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Circadian Rhythm: How An Inner Clock Connects Your Body With the Cosmos
It may seem like we are individual bodies wandering randomly through our earthly environment, but in fact, our bodies are closely regulated by an inner clock taking cues from the cosmos.
The results of this cosmic connection are “circadian rhythms,” the 24-hour cycle of biological processes that have been widely observed in plants, animals, fungi, and even cyanobacteria.
This natural, internal process regulates the sleep–wake cycle and repeats on each rotation of the Earth roughly every 24 hours. It synchronizes the body of the organism with the daily cycle of the sun and can refer to any of the 24-hour rhythms that are driven by the circadian clock.
The term circadian comes from the Latin circa, meaning "approximately", and diēm, meaning "day". The formal study of biological rhythms—including daily, tidal, weekly, seasonal, and annual rhythms—is called chronobiology.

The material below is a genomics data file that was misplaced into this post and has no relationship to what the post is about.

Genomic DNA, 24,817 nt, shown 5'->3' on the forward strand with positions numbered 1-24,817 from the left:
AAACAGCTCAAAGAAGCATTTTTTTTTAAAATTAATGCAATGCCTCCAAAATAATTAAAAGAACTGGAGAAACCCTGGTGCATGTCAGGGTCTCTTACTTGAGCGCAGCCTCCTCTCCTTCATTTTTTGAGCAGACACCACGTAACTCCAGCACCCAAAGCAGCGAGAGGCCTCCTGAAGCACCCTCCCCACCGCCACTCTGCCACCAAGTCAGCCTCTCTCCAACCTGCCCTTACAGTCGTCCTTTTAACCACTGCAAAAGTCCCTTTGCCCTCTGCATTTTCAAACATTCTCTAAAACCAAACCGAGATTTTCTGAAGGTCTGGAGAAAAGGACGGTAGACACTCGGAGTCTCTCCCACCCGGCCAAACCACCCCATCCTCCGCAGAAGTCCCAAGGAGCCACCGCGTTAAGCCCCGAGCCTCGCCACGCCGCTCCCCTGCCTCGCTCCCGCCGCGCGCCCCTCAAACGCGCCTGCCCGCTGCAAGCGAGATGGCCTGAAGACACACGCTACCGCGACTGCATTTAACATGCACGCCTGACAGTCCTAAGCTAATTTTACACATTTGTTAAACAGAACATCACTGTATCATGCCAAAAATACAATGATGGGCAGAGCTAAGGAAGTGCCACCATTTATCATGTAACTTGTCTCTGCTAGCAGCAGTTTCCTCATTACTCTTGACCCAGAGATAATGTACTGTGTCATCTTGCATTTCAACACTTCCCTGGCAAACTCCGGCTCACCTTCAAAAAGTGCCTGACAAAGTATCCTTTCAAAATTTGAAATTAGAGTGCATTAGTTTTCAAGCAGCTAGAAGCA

Chronobiology studies variations of the timing and duration of biological activity in living organisms, which occur for many essential biological processes. In most living organisms, internally synchronized circadian clocks make it possible for the organism to anticipate daily environmental changes corresponding with the day-night cycle and adjust its biology and behavior accordingly. Circadian oscillators are ubiquitous in tissues of the body where they are synchronized by both internal and external signals to regulate activity throughout the day in a tissue-specific manner.
When a normal human body it receives sufficient daily corrective signals from the environment, primarily daylight and darkness, it entrains with a period of exactly 24 hours. When a body is taken away from external cues (such as environmental light), it does not run to exactly 24 hours. This is why it is important, for the most part, to keep your body in a similar pattern of light from day to day for optimum function.
Chronobiology.com has a lot of information about circadian rhythm and other aspects of the human body’s inner clock. Understanding chronobiology can give us fundamental clues about how Nature is regulating our bodies 24-hours a day.